More sewage problems at O.co Coliseum in Oakland

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There have been multiple sewage issues at O.co Coliseum this season and they have reared their ugly head again today with rain in the Oakland area.

Susan Slusser of the San Francisco Chronicle has the updates from the Athletics clubhouse:

Meanwhile, Twins closer Glen Perkins has provided this shot of standing water in the visitor’s dugout. Note that even the Dodgers don’t want to swim in this.

Slusser notes that the A’s say there’s no sewage component to the standing water in the dugout, though it’s pretty sad that something like that needs to be clarified. Still, it would be pretty embarrassing for MLB if something like this happened during the postseason. Good thing they have been dragging their feet on this stadium situation for years.

Tom Ricketts says the Cubs don’t have any more money

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Cubs owner Tom Ricketts met the media in Mesa, Arizona today and said a couple of things that were fun.

First, he addressed the controversy that arose earlier this month when emails of his father’s — family patriarch Joe Ricketts — were leaked, showing him forwarding and approvingly commenting on racist jokes. Ricketts apologized for those serving as a “distraction” for the Cubs which, OK. He also said “Those aren’t the values our family was raised with… I never heard my father say anything remotely racist.” If you choose to believe that a 77-year-old conservative guy who loves racist emails — who once spearheaded an anti-Obama ad campaign that required a “literate African-American” as its spokesman — hasn’t said racist stuff a-plenty, that’s between you and your credulity.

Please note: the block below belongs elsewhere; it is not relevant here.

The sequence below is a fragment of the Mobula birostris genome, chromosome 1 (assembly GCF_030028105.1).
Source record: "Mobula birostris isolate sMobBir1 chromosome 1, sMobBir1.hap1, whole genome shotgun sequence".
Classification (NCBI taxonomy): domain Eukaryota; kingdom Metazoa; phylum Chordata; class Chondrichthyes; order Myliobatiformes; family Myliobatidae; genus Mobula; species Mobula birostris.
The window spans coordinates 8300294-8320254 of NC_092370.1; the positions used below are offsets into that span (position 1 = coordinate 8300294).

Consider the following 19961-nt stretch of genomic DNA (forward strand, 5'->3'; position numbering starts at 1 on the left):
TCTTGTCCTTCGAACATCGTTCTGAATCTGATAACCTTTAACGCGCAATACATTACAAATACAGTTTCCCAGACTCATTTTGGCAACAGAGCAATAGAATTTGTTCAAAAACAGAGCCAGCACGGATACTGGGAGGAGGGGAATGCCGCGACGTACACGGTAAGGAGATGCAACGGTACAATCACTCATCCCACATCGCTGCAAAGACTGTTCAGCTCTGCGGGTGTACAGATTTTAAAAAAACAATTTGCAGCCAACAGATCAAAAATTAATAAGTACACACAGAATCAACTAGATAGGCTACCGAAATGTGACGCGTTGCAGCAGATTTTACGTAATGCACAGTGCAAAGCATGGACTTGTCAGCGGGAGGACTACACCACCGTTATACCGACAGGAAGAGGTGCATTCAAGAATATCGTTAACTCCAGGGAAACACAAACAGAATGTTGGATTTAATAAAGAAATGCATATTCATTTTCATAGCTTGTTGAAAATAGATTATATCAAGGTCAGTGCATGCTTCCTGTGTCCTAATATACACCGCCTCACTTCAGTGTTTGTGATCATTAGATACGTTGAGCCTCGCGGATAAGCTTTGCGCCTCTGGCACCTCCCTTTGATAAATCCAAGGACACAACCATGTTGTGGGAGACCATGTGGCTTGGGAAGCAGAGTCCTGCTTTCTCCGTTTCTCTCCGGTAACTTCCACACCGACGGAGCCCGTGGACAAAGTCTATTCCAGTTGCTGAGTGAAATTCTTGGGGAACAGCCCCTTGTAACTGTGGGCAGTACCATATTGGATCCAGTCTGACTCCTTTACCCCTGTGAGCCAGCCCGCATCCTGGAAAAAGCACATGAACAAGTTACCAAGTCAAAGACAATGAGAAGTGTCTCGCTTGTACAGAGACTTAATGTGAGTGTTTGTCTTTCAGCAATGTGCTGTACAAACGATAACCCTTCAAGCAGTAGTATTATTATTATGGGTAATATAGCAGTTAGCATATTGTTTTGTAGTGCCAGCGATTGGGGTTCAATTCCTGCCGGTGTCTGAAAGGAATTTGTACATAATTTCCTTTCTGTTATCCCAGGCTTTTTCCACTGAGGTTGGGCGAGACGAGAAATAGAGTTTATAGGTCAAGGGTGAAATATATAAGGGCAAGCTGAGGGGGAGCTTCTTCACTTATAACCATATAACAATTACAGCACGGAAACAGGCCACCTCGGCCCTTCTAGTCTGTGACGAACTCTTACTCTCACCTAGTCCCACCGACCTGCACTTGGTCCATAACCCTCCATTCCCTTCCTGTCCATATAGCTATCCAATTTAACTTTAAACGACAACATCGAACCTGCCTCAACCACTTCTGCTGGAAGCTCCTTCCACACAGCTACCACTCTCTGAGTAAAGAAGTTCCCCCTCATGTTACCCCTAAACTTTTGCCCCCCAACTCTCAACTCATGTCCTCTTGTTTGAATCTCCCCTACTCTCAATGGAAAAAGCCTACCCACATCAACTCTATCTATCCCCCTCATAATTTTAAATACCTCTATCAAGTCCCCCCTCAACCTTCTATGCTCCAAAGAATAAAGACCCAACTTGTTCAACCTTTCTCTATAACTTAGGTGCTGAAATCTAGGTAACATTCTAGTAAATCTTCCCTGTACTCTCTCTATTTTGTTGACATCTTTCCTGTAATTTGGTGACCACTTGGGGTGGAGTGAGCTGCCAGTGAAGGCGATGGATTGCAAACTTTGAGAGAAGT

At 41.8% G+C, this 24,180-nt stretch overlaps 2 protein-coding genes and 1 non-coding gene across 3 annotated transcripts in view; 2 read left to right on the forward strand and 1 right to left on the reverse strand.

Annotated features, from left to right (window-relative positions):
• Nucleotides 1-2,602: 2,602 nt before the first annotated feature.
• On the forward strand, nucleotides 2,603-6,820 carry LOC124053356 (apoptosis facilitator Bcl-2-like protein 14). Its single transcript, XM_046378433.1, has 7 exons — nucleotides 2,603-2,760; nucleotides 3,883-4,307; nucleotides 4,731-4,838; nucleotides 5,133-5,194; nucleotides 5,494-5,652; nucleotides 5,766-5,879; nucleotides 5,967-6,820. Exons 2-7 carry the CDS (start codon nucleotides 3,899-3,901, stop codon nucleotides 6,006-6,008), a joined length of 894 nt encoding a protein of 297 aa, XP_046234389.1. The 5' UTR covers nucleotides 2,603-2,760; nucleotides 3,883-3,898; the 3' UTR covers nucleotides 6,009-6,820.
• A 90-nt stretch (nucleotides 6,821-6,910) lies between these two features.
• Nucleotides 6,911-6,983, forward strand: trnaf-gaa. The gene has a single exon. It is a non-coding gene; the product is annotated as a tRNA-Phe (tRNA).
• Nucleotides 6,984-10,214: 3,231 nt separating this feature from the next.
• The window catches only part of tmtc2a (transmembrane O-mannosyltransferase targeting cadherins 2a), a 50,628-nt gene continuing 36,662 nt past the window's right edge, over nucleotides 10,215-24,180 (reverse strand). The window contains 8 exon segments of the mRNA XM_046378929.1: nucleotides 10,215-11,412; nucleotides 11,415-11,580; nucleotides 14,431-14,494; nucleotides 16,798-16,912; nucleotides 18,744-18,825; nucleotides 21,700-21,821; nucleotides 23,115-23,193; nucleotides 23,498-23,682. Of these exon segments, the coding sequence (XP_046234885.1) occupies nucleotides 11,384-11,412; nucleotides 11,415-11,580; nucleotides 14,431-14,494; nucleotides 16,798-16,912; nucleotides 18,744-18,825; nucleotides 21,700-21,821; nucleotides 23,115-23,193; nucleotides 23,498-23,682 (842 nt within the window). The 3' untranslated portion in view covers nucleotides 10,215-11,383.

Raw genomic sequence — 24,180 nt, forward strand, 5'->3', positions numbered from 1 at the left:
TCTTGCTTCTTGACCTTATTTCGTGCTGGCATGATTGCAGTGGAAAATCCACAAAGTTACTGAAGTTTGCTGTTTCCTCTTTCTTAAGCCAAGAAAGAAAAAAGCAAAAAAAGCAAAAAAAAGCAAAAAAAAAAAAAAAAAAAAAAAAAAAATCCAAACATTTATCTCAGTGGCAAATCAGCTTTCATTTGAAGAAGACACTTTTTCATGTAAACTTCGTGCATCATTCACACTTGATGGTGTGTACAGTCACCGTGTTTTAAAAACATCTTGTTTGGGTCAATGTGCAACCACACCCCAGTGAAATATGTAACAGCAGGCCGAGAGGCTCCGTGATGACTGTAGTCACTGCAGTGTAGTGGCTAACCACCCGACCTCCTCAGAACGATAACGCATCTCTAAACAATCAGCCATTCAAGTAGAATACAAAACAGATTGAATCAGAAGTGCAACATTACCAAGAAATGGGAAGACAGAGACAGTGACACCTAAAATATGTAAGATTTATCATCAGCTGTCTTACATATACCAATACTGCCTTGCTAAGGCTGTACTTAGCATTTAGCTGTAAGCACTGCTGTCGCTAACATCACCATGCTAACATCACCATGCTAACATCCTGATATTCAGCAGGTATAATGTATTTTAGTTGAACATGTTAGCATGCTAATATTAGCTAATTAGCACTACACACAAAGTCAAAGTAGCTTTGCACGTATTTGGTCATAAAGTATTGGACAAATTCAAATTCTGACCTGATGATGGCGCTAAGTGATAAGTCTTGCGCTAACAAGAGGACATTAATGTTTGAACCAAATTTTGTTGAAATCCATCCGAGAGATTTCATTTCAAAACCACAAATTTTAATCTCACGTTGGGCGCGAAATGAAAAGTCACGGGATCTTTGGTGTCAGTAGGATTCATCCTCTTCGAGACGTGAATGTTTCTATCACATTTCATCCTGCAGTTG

More relevant to the 2019 Cubs is this:

The Cubs aren’t in the same position as some other contenders in that (a) they don’t have a cheap payroll; and (b) are not obvious candidates for the big free agents like Harper or Machado, but I still find that comment pretty rich for an owner of one of baseball’s marquee franchises in a non-salary cap league. If nothing else, it’s an admission by Ricketts that he, like the other owners, consider the Luxury Tax to be a defacto salary cap.